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HR Magazine: Future Focus

By Jennifer Schramm  10/1/2007
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HR Magazine: October 2007Vol. 52, No. 10

Wage Gap Reversals

A recent report that women in their 20s in some major cities now earn more than men in the same age group has demographers, economists and urban planners debating whether it may signal the start of a national trend.

Women out-earning their male counterparts in some places could influence the gender ratio in certain professions and increase demand for work/life balance from both male and female employees. It also could raise earnings expectations among the next generation of female employees, who could become more inclined than their predecessors to negotiate for higher salaries.

The salary findings come from a recent analysis of U.S. Census Bureau data by Andrew Beveridge, chairman of the sociology department at Queens College in New York. The analysis shows that in the 20-to-30 age bracket in cities such as New York, Dallas, Boston, Chicago, Minneapolis and Los Angeles, median salaries for women are higher than those for men. Women in New York, for example, earn 117 percent of what men earn; in Dallas it's 120 percent.

In the same age bracket nationally, however, women's salaries still fall short -- equal to 89 percent of what their male counterparts earn. Moreover, the overall wage gap between women and men is narrowing more slowly than it has in the past. The gap had even widened between college-educated men and women in their 20s.

An often-cited explanation for young women's earnings advantage in large cities centers on education. Compared with men in the same age group, women in these cities may be much more likely to have a college or professional degree. Thus, although wage differentials favoring men may still exist within comparative groups of educated young men and women, women with college degrees may simply outnumber men with similar levels of education in large cities.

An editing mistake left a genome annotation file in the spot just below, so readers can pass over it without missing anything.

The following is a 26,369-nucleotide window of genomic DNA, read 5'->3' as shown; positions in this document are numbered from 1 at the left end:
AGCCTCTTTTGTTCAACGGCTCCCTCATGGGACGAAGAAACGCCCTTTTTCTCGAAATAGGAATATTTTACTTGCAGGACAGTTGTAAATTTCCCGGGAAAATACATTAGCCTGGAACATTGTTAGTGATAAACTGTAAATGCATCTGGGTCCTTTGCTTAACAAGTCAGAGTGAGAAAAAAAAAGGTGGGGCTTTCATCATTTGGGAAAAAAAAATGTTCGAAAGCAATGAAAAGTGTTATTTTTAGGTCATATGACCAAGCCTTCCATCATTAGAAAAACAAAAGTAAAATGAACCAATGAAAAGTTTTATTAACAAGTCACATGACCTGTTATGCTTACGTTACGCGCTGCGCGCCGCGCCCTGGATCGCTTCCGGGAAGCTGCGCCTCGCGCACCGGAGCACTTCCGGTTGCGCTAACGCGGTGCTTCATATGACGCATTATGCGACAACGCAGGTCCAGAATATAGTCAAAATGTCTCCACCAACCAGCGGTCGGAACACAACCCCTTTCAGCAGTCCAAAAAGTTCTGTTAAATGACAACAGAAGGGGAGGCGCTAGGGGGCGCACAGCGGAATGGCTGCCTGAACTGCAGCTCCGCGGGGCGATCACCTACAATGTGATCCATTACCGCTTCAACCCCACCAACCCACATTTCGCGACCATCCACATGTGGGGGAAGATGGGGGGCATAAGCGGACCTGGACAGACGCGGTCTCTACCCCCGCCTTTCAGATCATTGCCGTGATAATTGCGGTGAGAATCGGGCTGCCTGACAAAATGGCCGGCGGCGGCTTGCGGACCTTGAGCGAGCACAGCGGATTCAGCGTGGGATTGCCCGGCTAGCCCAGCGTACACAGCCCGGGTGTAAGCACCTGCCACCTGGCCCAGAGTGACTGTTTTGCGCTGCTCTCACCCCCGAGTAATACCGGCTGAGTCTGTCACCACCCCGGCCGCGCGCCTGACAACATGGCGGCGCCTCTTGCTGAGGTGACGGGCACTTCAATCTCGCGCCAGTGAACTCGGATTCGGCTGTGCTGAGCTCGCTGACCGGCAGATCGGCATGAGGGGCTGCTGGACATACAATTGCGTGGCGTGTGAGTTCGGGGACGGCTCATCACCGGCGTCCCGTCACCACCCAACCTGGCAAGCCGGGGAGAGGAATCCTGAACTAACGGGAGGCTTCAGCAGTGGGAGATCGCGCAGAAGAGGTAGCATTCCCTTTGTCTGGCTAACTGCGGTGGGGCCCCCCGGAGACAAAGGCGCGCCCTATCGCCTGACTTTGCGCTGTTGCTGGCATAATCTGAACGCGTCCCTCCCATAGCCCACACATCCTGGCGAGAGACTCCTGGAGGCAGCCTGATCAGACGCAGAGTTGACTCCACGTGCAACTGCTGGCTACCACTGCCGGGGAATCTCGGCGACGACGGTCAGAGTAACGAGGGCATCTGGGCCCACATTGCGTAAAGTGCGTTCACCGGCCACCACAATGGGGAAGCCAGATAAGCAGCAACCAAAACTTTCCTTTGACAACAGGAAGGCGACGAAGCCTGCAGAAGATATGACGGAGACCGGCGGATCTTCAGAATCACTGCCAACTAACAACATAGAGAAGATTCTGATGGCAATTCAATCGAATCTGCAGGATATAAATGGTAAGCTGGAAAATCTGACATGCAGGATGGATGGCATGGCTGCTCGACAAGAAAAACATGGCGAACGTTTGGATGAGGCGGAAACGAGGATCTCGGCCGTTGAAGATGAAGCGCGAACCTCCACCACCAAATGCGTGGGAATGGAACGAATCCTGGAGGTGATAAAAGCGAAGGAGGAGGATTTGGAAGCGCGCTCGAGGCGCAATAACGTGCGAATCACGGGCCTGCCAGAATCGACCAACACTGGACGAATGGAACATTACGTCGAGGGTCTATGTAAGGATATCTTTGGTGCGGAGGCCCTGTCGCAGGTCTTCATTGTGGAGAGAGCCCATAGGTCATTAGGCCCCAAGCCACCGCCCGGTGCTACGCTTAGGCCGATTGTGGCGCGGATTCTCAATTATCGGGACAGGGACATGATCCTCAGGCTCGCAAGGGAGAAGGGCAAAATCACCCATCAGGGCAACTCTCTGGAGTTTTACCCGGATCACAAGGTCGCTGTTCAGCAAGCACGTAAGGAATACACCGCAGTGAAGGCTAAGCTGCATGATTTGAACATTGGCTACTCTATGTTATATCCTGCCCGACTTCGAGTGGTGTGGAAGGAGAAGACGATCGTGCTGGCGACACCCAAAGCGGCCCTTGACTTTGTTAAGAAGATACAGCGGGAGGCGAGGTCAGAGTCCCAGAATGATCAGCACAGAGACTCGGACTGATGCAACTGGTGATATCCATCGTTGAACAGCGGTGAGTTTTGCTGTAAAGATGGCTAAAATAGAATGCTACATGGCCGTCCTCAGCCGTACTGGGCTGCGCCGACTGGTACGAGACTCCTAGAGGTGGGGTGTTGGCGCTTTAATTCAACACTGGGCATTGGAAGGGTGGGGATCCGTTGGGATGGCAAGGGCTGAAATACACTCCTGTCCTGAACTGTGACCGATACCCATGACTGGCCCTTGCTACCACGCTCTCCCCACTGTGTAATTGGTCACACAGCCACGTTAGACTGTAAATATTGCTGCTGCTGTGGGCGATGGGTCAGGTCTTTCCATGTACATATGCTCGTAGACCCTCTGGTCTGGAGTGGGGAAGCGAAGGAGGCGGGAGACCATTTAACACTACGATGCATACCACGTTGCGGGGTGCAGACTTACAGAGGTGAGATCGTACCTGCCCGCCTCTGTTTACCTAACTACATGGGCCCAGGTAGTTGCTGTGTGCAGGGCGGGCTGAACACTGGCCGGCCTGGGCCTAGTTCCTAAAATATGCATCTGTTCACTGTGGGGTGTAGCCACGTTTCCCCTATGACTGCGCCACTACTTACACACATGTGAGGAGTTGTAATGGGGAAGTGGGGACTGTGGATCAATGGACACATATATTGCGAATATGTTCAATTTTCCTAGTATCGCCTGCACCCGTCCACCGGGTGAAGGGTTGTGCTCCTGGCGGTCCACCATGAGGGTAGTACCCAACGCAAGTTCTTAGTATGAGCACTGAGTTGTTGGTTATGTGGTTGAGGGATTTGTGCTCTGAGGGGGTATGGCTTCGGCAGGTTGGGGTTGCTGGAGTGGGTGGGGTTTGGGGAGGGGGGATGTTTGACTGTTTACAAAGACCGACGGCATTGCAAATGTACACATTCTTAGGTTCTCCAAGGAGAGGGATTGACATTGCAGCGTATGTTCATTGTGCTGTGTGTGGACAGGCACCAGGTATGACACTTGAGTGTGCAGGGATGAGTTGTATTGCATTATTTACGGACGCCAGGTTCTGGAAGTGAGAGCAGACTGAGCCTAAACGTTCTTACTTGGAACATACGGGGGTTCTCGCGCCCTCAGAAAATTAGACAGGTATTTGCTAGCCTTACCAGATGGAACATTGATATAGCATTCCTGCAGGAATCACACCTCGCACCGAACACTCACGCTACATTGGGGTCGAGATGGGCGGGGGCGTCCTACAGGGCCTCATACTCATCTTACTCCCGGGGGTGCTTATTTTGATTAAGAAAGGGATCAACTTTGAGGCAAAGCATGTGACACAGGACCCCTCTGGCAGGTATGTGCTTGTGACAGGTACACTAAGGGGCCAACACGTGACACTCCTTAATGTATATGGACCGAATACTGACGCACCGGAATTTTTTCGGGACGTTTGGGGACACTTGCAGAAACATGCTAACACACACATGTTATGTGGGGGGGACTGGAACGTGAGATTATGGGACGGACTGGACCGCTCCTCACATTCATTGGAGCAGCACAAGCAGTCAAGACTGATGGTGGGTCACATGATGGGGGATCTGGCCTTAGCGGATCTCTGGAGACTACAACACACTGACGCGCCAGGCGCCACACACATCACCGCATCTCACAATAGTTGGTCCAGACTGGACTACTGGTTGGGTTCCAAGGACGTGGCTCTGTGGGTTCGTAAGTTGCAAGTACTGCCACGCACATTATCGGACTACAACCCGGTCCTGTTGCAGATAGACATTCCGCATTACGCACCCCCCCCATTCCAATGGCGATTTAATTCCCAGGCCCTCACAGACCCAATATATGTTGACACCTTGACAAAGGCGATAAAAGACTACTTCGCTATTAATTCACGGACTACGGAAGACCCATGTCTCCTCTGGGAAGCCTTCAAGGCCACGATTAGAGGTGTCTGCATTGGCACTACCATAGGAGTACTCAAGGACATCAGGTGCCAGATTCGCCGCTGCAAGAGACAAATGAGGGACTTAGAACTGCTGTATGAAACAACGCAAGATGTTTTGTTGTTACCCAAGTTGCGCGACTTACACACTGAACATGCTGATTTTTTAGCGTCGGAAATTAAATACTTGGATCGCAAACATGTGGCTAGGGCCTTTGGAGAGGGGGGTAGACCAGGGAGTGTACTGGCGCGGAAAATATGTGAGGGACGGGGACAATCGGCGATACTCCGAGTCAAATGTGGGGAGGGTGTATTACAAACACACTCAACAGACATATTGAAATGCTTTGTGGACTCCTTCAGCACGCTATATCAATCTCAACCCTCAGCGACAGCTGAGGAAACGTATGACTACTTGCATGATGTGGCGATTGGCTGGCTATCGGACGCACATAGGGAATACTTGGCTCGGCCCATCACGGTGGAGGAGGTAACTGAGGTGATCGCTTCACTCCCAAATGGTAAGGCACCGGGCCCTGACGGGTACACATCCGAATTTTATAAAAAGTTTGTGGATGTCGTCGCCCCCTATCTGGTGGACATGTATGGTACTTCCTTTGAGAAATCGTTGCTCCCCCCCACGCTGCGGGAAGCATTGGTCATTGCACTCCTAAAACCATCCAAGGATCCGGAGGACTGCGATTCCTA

Also, young women in large cities may earn more than their male counterparts because fewer of them -- compared with women in their 20s elsewhere -- have started having children, and thus they have not felt the "motherhood penalty" on their earnings. Some studies indicate that women can find it harder to get hired and to advance once they begin to have children, whereas there is evidence that men in contrast enjoy a "fatherhood bonus."

However, high-earning urban women in their 20s may begin to fall behind men in earnings when they enter their 30s. Even now in cities where young women have the earnings advantage, men in their 30s earn more than women in the same age bracket.

Nonetheless, Beveridge argues, the gains that women achieved in their 20s will make the ground they lose in their 30s comparatively smaller than the losses experienced by previous generations.

And if urban women in their 20s continue to earn more than men over time, it could lead to a narrowing of the wage gap overall.

Jennifer Schramm is manager of the Workplace Trends and Forecasting program at the Society for Human Resource Management.

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